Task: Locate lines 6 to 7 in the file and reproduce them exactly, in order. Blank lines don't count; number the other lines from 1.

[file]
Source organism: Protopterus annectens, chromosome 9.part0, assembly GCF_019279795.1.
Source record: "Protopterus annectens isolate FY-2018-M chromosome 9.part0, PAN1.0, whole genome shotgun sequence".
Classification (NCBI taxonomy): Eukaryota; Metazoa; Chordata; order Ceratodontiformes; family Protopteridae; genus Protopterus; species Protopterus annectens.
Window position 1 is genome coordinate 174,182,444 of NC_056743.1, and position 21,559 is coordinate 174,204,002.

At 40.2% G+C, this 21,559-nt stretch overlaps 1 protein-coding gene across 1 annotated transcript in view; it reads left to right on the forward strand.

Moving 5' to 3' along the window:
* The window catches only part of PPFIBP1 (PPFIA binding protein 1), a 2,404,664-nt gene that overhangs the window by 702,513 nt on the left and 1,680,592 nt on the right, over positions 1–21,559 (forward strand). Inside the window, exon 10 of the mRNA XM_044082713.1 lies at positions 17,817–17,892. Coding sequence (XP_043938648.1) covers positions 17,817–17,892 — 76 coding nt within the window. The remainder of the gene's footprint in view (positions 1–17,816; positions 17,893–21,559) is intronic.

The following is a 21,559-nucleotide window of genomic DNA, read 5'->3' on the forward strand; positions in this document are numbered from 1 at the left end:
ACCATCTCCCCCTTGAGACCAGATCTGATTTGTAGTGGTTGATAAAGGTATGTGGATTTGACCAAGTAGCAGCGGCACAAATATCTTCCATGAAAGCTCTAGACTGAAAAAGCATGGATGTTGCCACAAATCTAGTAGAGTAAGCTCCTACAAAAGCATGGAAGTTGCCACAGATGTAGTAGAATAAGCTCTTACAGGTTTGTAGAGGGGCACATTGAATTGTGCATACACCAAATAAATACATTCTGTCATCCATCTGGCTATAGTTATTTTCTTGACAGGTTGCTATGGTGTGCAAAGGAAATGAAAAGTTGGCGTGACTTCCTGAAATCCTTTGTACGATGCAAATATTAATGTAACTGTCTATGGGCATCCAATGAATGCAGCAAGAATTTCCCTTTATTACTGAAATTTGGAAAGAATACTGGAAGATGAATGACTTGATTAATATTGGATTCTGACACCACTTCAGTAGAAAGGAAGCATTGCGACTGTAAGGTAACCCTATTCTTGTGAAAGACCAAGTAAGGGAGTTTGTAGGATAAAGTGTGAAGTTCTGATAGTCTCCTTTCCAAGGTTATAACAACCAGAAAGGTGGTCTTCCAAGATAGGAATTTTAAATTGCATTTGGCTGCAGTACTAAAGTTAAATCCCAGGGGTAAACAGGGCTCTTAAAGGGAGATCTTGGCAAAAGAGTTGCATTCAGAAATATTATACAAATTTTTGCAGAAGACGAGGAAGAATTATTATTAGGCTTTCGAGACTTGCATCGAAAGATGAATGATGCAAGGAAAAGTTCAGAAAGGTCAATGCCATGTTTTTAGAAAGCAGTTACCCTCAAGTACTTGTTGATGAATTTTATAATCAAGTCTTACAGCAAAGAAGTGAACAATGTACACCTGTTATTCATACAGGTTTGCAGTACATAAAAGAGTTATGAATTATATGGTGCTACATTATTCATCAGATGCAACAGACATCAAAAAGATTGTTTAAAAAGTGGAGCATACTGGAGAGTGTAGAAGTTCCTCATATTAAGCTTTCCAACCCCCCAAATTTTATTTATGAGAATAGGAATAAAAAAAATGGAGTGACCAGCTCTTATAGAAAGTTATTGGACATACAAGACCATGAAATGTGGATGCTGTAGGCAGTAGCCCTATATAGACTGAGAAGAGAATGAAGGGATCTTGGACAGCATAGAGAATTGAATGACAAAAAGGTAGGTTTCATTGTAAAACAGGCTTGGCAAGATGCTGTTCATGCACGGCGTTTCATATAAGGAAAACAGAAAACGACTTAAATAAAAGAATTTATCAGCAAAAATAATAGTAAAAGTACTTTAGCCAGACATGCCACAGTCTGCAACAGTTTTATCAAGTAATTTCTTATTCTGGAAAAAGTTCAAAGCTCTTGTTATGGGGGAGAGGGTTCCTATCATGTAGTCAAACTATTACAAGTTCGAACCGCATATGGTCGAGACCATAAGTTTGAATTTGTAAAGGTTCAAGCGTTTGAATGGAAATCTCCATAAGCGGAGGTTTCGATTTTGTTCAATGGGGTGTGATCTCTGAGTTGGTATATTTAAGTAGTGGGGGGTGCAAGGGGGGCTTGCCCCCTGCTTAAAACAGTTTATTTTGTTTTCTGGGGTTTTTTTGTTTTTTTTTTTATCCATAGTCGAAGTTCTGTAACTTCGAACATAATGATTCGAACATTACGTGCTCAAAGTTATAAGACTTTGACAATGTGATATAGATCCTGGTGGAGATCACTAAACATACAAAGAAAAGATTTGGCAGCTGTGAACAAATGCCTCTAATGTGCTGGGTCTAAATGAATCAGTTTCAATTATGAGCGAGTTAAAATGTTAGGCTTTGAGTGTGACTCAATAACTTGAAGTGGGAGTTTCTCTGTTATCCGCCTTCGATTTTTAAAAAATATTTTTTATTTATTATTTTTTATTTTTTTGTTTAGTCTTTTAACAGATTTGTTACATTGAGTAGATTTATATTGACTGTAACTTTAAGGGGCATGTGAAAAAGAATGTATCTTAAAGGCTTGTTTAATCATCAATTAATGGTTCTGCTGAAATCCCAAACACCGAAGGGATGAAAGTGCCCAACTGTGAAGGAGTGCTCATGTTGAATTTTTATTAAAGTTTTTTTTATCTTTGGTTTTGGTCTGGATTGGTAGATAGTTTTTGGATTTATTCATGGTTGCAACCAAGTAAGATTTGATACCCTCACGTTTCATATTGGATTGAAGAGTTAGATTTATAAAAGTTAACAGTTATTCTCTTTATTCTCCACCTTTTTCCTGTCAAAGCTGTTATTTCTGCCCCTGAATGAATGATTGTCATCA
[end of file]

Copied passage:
Moving 5' to 3' along the window:
* The window catches only part of PPFIBP1 (PPFIA binding protein 1), a 2,404,664-nt gene that overhangs the window by 702,513 nt on the left and 1,680,592 nt on the right, over positions 1–21,559 (forward strand). Inside the window, exon 10 of the mRNA XM_044082713.1 lies at positions 17,817–17,892. Coding sequence (XP_043938648.1) covers positions 17,817–17,892 — 76 coding nt within the window. The remainder of the gene's footprint in view (positions 1–17,816; positions 17,893–21,559) is intronic.